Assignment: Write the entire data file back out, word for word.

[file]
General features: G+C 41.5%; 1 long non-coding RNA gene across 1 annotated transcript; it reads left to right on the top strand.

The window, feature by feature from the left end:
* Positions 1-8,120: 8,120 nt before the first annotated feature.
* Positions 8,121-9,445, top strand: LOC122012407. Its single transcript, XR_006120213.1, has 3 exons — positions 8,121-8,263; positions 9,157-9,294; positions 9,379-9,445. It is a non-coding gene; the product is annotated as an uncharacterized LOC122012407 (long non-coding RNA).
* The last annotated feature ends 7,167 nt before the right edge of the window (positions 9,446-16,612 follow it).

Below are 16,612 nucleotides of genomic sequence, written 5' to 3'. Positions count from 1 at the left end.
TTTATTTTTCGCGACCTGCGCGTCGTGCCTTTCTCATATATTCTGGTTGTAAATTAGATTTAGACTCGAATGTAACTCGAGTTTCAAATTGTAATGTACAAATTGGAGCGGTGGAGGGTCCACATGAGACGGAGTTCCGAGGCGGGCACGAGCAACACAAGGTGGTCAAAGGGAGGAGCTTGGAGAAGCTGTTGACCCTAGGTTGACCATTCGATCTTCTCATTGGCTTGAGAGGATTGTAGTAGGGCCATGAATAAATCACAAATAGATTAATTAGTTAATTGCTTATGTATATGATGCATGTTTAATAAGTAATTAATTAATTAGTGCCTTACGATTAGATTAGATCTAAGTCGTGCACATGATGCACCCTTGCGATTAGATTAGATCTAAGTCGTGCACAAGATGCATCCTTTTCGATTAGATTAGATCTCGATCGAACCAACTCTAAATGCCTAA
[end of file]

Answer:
General features: G+C 41.5%; 1 long non-coding RNA gene across 1 annotated transcript; it reads left to right on the top strand.

The window, feature by feature from the left end:
* Positions 1-8,120: 8,120 nt before the first annotated feature.
* Positions 8,121-9,445, top strand: LOC122012407. Its single transcript, XR_006120213.1, has 3 exons — positions 8,121-8,263; positions 9,157-9,294; positions 9,379-9,445. It is a non-coding gene; the product is annotated as an uncharacterized LOC122012407 (long non-coding RNA).
* The last annotated feature ends 7,167 nt before the right edge of the window (positions 9,446-16,612 follow it).

Below are 16,612 nucleotides of genomic sequence, written 5' to 3'. Positions count from 1 at the left end.
TTTATTTTTCGCGACCTGCGCGTCGTGCCTTTCTCATATATTCTGGTTGTAAATTAGATTTAGACTCGAATGTAACTCGAGTTTCAAATTGTAATGTACAAATTGGAGCGGTGGAGGGTCCACATGAGACGGAGTTCCGAGGCGGGCACGAGCAACACAAGGTGGTCAAAGGGAGGAGCTTGGAGAAGCTGTTGACCCTAGGTTGACCATTCGATCTTCTCATTGGCTTGAGAGGATTGTAGTAGGGCCATGAATAAATCACAAATAGATTAATTAGTTAATTGCTTATGTATATGATGCATGTTTAATAAGTAATTAATTAATTAGTGCCTTACGATTAGATTAGATCTAAGTCGTGCACATGATGCACCCTTGCGATTAGATTAGATCTAAGTCGTGCACAAGATGCATCCTTTTCGATTAGATTAGATCTCGATCGAACCAACTCTAAATGCCTAA